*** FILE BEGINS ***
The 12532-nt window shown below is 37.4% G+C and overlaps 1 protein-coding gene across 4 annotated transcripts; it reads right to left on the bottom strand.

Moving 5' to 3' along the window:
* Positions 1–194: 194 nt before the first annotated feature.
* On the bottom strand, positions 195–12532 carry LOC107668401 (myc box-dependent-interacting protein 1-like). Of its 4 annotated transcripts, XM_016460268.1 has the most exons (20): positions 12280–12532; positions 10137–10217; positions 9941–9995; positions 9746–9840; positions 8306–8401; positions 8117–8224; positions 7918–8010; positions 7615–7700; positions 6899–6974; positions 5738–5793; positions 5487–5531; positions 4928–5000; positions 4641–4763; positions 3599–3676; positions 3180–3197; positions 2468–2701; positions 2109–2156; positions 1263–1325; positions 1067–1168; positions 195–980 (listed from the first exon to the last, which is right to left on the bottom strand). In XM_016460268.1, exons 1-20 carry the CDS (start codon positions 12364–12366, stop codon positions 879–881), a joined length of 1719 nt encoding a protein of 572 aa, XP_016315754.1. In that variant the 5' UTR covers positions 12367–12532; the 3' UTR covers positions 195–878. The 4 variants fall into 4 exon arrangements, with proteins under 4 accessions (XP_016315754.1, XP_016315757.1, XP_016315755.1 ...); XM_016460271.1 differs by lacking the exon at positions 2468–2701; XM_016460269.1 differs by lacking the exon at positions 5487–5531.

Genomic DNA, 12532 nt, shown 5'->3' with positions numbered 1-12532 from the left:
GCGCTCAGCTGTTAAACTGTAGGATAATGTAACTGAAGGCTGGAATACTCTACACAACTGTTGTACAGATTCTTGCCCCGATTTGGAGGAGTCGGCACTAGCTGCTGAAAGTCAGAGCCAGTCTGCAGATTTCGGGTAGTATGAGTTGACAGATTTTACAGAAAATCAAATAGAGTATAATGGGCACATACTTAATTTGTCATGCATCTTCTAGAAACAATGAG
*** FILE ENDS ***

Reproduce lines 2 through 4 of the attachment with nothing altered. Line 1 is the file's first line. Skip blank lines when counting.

Moving 5' to 3' along the window:
* Positions 1–194: 194 nt before the first annotated feature.
* On the bottom strand, positions 195–12532 carry LOC107668401 (myc box-dependent-interacting protein 1-like). Of its 4 annotated transcripts, XM_016460268.1 has the most exons (20): positions 12280–12532; positions 10137–10217; positions 9941–9995; positions 9746–9840; positions 8306–8401; positions 8117–8224; positions 7918–8010; positions 7615–7700; positions 6899–6974; positions 5738–5793; positions 5487–5531; positions 4928–5000; positions 4641–4763; positions 3599–3676; positions 3180–3197; positions 2468–2701; positions 2109–2156; positions 1263–1325; positions 1067–1168; positions 195–980 (listed from the first exon to the last, which is right to left on the bottom strand). In XM_016460268.1, exons 1-20 carry the CDS (start codon positions 12364–12366, stop codon positions 879–881), a joined length of 1719 nt encoding a protein of 572 aa, XP_016315754.1. In that variant the 5' UTR covers positions 12367–12532; the 3' UTR covers positions 195–878. The 4 variants fall into 4 exon arrangements, with proteins under 4 accessions (XP_016315754.1, XP_016315757.1, XP_016315755.1 ...); XM_016460271.1 differs by lacking the exon at positions 2468–2701; XM_016460269.1 differs by lacking the exon at positions 5487–5531.